The COVID-19 pandemic has largely disrupted our lives and has required us to adapt to these historic and ever-changing times.
I have a special understanding of this. I am a contact tracer with UF Health Screen, Test & Protect, so I see this pandemic from a perspective many others do not.
While navigating this uncharted territory can be daunting, public health officials are working around the clock to slow the spread of the virus and ensure the safety of the population. Contact tracing, a time-honored and highly reliable practice, is at the heart of this effort through directly conducting investigations and providing up-to-date information and education to the public.
Here are a few things that my colleagues and I would like you to know:
You should get tested if you have symptoms or have been exposed.
This helps us identify and contact you as soon as possible to gather information that will help slow the spread of the virus in your community. Although discovering that you are positive can be unsettling, it also means you will not need to be tested or quarantined if you have another exposure within the next 90 days due to short-term immunity from the initial infection.
All positive test results for reportable diseases, including COVID-19, are required to be sent to the health department.
All laboratories send these results to the appropriate health department, regardless of where the test is done. Once we receive these results, we are required to contact you.
All information shared with us remains completely confidential.
We will ask you a variety of questions to help us better understand the disease and help us slow the spread by reaching out to individuals who may have been in contact with positive cases during their potential infectious period. It is important because we will then reach out to these contacts as soon as possible to alert them of the potential exposure and ask them to quarantine in an effort to prevent further potential infections. This information is fully protected by health privacy laws and will never be shared with anyone outside of the officials handling your investigation. Your name will also not be shared with any potential contacts without your permission.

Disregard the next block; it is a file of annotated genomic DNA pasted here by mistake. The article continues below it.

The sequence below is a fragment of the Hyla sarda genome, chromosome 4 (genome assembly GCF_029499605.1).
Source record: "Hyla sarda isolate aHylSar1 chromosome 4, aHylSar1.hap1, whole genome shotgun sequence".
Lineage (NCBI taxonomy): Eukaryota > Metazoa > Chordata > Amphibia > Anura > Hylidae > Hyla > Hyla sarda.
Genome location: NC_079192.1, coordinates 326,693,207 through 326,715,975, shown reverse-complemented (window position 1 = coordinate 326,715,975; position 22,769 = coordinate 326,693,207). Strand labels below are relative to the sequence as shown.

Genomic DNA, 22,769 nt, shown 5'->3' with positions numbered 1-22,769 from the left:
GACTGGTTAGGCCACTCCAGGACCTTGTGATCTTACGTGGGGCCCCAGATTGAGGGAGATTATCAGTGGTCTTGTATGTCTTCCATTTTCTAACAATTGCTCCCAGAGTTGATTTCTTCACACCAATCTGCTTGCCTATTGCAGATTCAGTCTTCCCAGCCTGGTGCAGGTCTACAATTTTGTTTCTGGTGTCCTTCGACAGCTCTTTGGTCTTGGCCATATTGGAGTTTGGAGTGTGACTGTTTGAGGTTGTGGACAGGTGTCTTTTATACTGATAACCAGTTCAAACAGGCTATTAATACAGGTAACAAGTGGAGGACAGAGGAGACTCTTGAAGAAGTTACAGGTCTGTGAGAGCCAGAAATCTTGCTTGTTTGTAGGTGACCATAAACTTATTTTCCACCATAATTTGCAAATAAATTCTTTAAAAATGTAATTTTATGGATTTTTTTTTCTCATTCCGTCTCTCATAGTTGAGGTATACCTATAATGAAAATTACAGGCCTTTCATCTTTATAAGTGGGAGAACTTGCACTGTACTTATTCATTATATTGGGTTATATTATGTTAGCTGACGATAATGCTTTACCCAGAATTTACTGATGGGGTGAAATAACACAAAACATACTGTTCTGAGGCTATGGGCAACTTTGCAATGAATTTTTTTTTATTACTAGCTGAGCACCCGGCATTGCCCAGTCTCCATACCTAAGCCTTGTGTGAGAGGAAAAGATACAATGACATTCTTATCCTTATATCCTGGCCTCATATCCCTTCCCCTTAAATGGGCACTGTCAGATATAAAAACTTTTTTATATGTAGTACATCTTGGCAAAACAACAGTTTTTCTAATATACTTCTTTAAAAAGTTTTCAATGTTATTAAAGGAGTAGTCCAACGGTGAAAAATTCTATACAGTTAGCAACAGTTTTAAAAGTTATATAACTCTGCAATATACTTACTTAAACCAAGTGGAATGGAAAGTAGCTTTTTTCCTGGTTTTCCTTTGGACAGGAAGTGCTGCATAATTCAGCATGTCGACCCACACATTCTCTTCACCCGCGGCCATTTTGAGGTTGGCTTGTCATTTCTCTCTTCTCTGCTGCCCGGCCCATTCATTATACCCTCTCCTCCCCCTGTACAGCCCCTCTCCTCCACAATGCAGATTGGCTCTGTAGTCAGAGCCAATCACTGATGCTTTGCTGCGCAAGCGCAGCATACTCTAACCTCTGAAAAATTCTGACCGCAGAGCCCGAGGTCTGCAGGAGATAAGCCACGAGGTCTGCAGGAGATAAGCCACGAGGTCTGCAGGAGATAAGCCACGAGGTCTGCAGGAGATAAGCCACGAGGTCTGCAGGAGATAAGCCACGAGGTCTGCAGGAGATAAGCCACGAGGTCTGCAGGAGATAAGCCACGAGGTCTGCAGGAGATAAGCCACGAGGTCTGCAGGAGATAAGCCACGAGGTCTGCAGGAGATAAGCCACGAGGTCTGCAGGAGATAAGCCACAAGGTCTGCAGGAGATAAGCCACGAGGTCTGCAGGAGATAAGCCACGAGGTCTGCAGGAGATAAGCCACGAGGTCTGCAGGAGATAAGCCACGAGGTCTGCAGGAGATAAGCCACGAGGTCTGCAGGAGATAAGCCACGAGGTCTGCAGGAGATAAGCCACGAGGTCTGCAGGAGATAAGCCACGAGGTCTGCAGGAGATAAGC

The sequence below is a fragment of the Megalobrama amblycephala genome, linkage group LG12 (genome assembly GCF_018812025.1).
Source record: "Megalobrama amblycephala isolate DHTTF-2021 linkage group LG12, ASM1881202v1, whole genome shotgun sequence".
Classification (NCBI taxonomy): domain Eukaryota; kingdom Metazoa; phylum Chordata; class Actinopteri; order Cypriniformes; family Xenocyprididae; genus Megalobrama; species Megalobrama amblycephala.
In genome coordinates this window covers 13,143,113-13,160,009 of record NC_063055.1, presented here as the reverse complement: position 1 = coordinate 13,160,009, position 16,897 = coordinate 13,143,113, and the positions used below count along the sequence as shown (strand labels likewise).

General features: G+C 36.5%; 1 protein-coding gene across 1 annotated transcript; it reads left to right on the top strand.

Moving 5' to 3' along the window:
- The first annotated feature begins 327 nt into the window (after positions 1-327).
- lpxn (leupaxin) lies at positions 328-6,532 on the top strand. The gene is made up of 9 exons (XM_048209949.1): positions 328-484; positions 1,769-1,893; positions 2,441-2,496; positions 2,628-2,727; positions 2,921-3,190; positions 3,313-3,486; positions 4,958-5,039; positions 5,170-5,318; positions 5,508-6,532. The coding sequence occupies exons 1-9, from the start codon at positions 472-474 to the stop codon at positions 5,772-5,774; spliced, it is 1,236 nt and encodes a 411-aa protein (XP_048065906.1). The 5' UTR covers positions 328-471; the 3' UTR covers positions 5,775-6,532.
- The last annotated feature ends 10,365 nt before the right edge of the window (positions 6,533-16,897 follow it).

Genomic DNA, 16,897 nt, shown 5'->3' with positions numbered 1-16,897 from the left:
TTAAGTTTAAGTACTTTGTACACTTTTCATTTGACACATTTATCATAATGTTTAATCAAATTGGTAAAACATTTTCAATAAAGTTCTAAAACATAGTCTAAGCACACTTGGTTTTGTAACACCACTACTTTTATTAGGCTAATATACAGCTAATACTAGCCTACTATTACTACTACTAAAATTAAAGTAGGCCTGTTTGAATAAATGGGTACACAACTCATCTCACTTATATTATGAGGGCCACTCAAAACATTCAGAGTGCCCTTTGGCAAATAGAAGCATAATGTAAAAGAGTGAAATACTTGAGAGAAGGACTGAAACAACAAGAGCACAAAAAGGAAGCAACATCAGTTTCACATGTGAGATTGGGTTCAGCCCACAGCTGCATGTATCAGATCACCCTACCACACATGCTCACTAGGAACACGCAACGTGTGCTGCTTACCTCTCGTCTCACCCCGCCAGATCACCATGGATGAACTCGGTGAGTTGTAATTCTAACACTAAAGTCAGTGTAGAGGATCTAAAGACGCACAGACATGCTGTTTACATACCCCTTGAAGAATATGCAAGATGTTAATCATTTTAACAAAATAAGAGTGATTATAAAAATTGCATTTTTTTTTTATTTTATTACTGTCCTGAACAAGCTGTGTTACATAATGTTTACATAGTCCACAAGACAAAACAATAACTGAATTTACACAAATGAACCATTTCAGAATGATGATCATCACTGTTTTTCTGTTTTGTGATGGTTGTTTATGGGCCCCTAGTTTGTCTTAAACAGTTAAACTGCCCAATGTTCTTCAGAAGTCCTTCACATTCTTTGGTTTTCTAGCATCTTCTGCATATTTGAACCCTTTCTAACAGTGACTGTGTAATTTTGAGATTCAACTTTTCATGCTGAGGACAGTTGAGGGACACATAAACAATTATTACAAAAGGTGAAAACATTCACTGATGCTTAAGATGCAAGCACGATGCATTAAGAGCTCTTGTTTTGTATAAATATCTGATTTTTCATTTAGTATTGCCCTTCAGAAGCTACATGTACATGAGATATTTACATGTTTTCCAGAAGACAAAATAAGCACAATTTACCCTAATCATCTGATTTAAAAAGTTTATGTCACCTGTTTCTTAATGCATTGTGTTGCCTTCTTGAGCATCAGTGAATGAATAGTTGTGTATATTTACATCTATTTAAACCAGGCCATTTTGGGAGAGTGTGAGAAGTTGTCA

If you were in contact with a positive case during their infectious period and test negative during your quarantine period, you still need to quarantine.
While this may seem counterintuitive, this protocol is in place due to the incubation period of the virus. When a person is exposed to the virus, they may develop an infection anywhere between two and 14 days post-exposure. This means you can potentially test negative on day five but then begin experiencing symptoms and test positive on day seven.
While answering our questions and providing information can be uncomfortable, it is extremely important. Our efforts are only successful with accurate and timely information. You play a key role in helping us combat this pandemic.
We can’t do it without you.
Emily Klann has her master’s in public health and is a third-year doctoral student in the Department of Epidemiology. She is currently working part-time as an epidemiologist for the UF Screen, Test & Protect program.